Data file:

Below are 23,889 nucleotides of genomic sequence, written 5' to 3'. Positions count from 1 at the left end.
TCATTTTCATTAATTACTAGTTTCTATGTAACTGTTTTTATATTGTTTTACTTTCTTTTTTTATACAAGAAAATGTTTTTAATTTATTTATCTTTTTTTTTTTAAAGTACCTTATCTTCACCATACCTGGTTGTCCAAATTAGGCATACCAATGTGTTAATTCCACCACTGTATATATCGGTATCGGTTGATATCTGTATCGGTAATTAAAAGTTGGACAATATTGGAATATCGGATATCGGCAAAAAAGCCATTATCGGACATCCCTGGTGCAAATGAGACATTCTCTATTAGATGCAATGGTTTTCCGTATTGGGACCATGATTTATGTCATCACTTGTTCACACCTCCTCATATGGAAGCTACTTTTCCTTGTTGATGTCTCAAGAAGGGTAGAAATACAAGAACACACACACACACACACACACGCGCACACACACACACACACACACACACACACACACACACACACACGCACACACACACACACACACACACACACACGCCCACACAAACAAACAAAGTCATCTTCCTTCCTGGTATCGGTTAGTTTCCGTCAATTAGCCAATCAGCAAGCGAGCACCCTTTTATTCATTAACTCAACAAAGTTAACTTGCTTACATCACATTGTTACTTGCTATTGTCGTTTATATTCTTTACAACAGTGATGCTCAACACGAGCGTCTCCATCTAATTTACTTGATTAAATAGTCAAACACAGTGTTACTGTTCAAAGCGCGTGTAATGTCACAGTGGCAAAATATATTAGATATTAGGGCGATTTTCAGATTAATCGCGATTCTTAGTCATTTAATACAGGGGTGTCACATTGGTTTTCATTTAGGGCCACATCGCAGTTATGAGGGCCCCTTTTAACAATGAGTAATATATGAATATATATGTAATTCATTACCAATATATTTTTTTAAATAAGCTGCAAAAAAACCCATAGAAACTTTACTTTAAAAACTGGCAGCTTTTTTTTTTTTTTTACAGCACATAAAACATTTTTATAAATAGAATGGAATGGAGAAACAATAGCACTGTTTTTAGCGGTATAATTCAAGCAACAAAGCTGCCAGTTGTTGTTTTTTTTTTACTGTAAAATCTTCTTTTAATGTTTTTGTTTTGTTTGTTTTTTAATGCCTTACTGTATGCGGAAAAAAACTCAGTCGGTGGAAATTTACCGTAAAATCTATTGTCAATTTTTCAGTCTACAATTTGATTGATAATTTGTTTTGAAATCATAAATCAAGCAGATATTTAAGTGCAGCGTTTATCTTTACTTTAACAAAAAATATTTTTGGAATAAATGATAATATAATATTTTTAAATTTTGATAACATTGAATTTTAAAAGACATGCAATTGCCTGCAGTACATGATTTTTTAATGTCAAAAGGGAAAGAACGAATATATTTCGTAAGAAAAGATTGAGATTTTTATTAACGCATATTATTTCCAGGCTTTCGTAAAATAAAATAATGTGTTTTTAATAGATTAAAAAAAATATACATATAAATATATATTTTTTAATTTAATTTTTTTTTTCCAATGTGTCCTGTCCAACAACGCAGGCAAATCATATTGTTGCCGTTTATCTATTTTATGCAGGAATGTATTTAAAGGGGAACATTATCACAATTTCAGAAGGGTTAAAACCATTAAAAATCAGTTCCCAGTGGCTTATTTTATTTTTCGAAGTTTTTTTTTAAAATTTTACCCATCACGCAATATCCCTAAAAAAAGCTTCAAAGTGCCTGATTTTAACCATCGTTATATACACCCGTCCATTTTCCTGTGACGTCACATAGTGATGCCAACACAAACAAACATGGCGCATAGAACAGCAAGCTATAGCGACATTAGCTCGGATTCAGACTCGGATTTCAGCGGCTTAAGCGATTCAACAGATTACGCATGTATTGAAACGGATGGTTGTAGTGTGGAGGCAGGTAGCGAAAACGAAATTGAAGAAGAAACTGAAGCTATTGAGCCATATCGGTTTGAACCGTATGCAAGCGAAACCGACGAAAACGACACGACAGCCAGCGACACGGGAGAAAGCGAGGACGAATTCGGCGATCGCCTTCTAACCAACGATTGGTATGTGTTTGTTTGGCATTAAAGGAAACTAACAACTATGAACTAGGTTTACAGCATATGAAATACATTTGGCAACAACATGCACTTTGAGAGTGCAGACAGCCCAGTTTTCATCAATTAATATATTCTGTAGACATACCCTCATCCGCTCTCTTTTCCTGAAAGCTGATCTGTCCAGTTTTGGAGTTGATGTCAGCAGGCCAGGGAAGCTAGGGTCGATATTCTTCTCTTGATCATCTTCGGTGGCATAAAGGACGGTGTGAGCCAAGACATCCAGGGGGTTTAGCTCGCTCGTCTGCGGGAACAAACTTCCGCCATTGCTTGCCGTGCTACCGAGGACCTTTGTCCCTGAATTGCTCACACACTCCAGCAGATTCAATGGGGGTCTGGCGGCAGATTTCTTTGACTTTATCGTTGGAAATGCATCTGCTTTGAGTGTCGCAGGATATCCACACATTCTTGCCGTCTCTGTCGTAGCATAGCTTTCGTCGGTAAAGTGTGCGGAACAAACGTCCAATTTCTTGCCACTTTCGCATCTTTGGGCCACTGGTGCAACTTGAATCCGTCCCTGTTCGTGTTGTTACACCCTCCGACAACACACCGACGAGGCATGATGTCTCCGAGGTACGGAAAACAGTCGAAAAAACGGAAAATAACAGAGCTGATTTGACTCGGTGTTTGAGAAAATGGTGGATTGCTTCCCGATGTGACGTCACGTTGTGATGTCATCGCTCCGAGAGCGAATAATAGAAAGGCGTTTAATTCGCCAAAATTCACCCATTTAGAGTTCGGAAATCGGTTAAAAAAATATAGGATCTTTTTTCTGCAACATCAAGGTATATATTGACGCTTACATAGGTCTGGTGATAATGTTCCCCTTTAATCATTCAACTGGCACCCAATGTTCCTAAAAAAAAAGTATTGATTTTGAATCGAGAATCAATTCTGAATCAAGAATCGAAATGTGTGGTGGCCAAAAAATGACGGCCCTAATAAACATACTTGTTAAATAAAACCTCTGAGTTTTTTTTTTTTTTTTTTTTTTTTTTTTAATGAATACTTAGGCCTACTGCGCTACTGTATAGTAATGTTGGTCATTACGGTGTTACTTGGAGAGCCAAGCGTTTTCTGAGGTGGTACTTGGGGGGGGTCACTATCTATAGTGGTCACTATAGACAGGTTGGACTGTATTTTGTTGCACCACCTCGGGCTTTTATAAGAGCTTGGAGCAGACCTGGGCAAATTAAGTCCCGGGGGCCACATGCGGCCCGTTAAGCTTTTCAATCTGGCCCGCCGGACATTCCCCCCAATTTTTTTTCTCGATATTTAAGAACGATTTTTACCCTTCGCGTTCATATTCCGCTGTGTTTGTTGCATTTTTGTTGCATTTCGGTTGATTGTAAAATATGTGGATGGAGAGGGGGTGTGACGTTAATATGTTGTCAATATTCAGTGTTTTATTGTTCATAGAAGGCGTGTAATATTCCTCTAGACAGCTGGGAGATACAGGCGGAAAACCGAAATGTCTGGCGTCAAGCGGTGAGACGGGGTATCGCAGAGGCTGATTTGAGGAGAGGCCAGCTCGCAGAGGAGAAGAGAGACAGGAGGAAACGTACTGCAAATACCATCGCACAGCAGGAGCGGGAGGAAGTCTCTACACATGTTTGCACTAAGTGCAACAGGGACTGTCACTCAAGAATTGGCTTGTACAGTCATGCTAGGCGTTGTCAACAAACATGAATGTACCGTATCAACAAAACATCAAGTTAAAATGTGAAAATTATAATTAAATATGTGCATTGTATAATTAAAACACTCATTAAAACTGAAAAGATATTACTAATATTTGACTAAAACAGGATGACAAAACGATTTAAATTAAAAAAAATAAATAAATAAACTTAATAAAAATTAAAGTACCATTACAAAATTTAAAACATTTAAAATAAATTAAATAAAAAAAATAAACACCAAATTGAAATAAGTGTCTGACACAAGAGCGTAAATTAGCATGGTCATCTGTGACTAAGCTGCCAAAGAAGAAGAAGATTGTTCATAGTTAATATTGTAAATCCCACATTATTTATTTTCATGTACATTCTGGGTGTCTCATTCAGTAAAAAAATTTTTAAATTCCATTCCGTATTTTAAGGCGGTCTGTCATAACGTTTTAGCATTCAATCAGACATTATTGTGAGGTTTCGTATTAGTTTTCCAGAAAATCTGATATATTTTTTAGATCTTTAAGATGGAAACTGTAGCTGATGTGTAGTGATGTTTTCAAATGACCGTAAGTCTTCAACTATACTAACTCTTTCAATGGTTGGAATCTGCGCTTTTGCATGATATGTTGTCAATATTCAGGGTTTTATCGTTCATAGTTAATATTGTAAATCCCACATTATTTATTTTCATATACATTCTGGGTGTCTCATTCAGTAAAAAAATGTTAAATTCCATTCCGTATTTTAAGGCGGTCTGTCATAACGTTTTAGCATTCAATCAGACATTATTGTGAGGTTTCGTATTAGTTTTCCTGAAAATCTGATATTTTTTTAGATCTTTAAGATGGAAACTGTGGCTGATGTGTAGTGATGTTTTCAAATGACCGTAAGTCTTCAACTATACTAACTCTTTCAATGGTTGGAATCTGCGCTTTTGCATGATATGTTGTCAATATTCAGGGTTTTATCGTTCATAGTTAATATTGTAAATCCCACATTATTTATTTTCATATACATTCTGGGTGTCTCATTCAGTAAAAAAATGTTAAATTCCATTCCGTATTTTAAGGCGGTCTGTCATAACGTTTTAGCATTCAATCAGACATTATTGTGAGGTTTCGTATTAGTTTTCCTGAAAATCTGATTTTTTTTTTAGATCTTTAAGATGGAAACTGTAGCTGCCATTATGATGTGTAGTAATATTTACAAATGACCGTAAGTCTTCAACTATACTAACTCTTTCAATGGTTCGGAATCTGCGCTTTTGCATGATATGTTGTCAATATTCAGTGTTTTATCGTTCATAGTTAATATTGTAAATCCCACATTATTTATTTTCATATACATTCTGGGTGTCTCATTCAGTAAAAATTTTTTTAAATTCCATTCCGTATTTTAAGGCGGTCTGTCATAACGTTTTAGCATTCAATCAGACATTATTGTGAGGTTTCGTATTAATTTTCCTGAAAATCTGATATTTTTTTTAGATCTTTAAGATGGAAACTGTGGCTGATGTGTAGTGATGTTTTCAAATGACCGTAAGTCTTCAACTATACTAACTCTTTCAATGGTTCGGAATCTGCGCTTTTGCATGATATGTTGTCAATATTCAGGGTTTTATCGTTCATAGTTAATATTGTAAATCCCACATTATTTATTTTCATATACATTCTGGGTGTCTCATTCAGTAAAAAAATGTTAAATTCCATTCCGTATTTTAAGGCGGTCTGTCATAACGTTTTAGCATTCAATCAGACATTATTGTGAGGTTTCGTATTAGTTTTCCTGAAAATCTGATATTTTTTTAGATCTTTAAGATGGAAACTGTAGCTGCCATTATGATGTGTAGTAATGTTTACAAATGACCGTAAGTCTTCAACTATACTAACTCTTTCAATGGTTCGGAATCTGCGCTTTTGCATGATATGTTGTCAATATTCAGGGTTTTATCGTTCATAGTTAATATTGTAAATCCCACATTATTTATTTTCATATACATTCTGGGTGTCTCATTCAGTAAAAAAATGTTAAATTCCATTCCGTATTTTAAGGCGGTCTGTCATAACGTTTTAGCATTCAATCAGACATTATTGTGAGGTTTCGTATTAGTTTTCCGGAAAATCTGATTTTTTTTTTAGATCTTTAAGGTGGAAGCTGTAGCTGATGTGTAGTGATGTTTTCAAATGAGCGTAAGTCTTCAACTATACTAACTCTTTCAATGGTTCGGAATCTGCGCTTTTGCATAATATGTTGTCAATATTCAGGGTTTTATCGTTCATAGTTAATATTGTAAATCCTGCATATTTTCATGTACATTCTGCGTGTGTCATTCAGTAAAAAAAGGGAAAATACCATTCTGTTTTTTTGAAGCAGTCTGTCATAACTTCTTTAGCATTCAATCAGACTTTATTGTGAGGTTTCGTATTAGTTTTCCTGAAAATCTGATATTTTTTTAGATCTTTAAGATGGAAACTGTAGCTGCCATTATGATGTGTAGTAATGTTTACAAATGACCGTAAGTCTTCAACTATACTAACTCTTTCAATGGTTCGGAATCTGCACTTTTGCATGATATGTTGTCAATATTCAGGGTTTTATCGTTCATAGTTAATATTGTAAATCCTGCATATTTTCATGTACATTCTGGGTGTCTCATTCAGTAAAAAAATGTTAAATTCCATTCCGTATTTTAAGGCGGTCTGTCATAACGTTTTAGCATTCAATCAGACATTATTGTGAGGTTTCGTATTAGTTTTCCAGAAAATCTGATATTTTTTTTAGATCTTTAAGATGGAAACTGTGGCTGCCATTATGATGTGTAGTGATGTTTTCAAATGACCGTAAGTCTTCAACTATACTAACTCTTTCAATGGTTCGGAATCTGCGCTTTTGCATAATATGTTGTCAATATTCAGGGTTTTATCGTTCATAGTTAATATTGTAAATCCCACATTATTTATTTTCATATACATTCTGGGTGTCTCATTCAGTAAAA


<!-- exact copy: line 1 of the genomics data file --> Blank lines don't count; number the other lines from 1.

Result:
Below are 23,889 nucleotides of genomic sequence, written 5' to 3'. Positions count from 1 at the left end.